With deep regret, knowing we tried our best to make a truncated season happen…we have to make the decision to cancel 2021 in its entirety. Travel issues, border doubt, short timelines and the lack of confirmed guests just made the risks too great to bear.
Owner Tom Klein, gives a brief update about 2021 and how we’ve switched gears to focus on 2022. We have the place almost entirely full. If we are interested in a spot for 2022 now is the time to act! Contact firstname.lastname@example.org to get one of the few remaining spots.
Imagine yourself in the middle of a pristine wilderness lake on the 60th parallel in northern Saskatchewan or the Northwest Territories.Your guide takes you to his favourite spot, a rocky ledge dropping off into a sandy basin…a favourite spot for summer lake trout to hang out waiting to slurp up Burbot, whitefish or Ciscoes in the cold depths. The guides fish finder has mapped this spot out and tells him when it’s time to drop down. With closely controlled depth and speed you probe the tradition between the rock and sand. All of the sudden the rod doubles over….snagged! Dammit…wait it’s moving! This is the experience fishing for trophy lake trout at Scott Lake Lodge.
Giant Lake Trout at Scott Lake Lodge
Lakers in our part of the world grow to trophy size slowly. a half pound or half inch a year in the cold water and short growing season. That 40″ trout could have been an egg on a rocky Scott Lake reef during World War II. These beasts demand respect in how they are handled. Big nets, bump boards, a quick photo and back down they go. The heads and face of big trout have character, it looks like they’ve seen a lot in their lives.
Each season brings a unique time to fish trophy lake trout at Scott Lake Lodge. Spring finds lakers shallow cruising sand, as water temperatures warm into summer they start dropping down into the depths 70 to 120 feet of water. Later August sees trout start a step stair climb shallower, everyday up closer to fall spawning reefs. This is one of the most exciting periods of the year, trout are in a few feet of water…alot of them and can be targeted with fly rods and lighter spinning gear. What a way to close out the season !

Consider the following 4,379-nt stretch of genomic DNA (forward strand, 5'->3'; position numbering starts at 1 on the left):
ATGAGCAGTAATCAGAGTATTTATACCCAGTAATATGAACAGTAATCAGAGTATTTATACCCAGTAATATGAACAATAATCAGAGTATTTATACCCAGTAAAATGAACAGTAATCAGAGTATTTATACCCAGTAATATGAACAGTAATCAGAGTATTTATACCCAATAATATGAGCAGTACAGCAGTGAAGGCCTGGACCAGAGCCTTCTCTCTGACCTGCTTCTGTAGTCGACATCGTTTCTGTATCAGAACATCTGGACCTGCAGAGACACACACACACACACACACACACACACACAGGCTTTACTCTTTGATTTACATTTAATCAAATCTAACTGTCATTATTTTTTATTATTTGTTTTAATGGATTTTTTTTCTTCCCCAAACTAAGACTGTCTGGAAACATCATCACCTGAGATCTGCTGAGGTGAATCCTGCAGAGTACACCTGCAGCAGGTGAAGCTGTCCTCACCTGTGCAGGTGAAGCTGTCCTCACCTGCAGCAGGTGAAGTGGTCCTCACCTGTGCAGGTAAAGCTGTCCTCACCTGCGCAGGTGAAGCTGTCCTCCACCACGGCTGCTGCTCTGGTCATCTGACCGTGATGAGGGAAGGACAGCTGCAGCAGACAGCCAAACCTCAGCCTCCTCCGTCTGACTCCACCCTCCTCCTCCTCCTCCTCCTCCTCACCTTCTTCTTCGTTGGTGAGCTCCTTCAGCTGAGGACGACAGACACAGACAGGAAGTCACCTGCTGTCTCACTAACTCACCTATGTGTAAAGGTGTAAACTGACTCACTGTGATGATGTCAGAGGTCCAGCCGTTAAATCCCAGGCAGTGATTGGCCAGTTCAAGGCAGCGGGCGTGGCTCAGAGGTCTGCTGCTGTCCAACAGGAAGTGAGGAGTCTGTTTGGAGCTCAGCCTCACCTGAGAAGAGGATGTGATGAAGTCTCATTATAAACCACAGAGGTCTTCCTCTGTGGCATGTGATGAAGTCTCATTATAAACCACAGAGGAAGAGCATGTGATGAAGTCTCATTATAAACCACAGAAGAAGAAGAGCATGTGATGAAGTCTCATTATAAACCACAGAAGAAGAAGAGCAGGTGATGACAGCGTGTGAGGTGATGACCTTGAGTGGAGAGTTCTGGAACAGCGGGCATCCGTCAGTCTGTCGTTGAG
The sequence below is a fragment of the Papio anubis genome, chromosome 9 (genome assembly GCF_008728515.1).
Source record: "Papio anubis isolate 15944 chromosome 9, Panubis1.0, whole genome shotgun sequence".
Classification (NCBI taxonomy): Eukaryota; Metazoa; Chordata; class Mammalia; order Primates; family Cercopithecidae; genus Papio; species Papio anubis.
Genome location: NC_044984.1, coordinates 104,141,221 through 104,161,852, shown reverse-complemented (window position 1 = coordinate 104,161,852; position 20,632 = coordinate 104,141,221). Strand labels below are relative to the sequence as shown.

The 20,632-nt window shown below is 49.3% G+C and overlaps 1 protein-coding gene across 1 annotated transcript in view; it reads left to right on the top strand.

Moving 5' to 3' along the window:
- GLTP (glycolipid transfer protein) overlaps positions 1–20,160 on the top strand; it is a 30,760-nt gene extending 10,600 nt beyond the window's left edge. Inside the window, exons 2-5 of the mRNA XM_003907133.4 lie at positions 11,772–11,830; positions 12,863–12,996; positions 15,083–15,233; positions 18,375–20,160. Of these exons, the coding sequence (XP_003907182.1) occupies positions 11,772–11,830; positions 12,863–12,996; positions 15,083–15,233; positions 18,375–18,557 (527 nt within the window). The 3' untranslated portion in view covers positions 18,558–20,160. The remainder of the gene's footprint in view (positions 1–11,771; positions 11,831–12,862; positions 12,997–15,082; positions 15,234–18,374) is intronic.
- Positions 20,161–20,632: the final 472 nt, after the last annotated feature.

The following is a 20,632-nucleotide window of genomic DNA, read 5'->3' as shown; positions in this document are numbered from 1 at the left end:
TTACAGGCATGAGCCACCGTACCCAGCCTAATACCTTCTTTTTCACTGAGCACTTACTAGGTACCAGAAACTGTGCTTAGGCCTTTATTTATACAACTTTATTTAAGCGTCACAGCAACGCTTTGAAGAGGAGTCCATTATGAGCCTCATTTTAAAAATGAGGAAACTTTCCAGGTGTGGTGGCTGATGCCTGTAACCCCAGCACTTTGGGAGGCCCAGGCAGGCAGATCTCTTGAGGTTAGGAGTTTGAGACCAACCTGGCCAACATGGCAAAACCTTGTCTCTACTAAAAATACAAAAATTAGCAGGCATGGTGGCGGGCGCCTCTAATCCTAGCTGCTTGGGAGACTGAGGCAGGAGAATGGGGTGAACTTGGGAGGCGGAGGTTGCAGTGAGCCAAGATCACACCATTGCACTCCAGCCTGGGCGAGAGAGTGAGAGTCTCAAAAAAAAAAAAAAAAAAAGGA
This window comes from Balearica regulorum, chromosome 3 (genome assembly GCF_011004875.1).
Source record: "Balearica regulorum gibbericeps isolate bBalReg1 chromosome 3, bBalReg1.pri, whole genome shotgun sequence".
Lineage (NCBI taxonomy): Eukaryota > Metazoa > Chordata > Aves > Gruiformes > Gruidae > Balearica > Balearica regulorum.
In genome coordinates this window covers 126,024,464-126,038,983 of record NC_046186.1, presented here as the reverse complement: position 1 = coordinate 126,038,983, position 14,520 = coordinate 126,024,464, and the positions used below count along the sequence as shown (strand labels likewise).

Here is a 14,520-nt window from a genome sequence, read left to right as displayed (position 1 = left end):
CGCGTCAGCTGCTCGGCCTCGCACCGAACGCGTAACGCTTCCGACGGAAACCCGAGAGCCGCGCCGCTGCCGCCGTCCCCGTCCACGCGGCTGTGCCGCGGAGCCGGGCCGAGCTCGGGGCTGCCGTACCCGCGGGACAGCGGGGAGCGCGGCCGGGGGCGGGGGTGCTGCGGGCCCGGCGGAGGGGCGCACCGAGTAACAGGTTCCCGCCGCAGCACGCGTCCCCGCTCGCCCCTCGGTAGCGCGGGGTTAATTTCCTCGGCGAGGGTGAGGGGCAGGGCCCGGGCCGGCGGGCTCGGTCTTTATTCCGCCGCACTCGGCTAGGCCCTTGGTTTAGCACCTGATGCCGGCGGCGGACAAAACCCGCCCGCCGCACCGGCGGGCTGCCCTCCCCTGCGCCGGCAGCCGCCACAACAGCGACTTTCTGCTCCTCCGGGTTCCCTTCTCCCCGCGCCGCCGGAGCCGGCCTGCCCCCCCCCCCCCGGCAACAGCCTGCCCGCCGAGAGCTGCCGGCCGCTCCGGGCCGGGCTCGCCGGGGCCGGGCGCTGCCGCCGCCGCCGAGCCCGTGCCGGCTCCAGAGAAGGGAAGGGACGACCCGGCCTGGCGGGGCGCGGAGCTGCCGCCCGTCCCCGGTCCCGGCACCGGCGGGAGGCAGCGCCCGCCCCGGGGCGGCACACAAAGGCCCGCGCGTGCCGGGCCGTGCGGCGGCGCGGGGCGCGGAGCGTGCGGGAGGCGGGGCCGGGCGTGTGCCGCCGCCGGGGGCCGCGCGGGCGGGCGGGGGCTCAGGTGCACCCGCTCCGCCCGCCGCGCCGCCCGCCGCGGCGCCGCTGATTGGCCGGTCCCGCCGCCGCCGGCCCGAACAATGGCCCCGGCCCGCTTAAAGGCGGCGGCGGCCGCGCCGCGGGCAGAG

Check out the video below by our friends at Rawfish Creative that captures the essence of the hunt for this ancient giants.
Pike and Lake Trout Fishing at Scott Lake Lodge and on the fly rod! With COVID 19 keeping our guests from the lodge we needed to make some lemonade! Tourism Saskatchewan put us in touch with a great Canadian based fishing show.
First fish on the fly rod!! That’s one for the memories.
Join The New Fly Fisher’s host Phil Rowley while he chases giant Northern Pike and Lake Trout while flyfishing at Scott Lake Lodge. The luxury accommodations of our 5 star Canadian Lodge are the perfect base to explore Northern Saskatchewan and the Northwest Territories. We made sure to cook Phil a shore lunch tasting menu, on Canada Day no less…a perfect way to celebrate!
This show has some amazing footage of sight fishing northern pike and all the gear used to chase after them. Covered are line and rod choices for pike and also the best pike flies. Be sure to check out the topwater and dry fly strikes . Learn more about fishing for trophy pike at Scott Lake Lodge https://www.scottlakelodge.com/canada-fishing/northern-pike/
The boys with a giant Scott Lake Trout
Then the guys switch gear to show how to fly fish for lake trout, including the Deep Drop method of getting your line down 70 feet! Lakers are also fished along drop offs and in rapids. Late June is a tough time to target lakers on the fly but a combination of good guiding, good electronics and good angling techniques made it happen. Learn more about fishing for trophy lake trout at Scott Lake Lodge https://www.scottlakelodge.com/canada-fishing/lake-trout/
Due to extremely high water conditions we were not able to visit our Arctic Grayling fisheries on some of the amazing Northwest Territory rivers. The rivers were way back into the willows and not safely wadable.
The video Sight Fishing Monster Pike and Lake Trout on a Fly at Scott Lake Lodge premieres at 9am EST on YouTube
Lake trout are not really a member of the trout family at all, they are actually char, however they will still readily take a fly. From small nymphs and dries to streamers, lakers will take them all. Lake trout are a good, hard fighting fish, making them worth pursuing.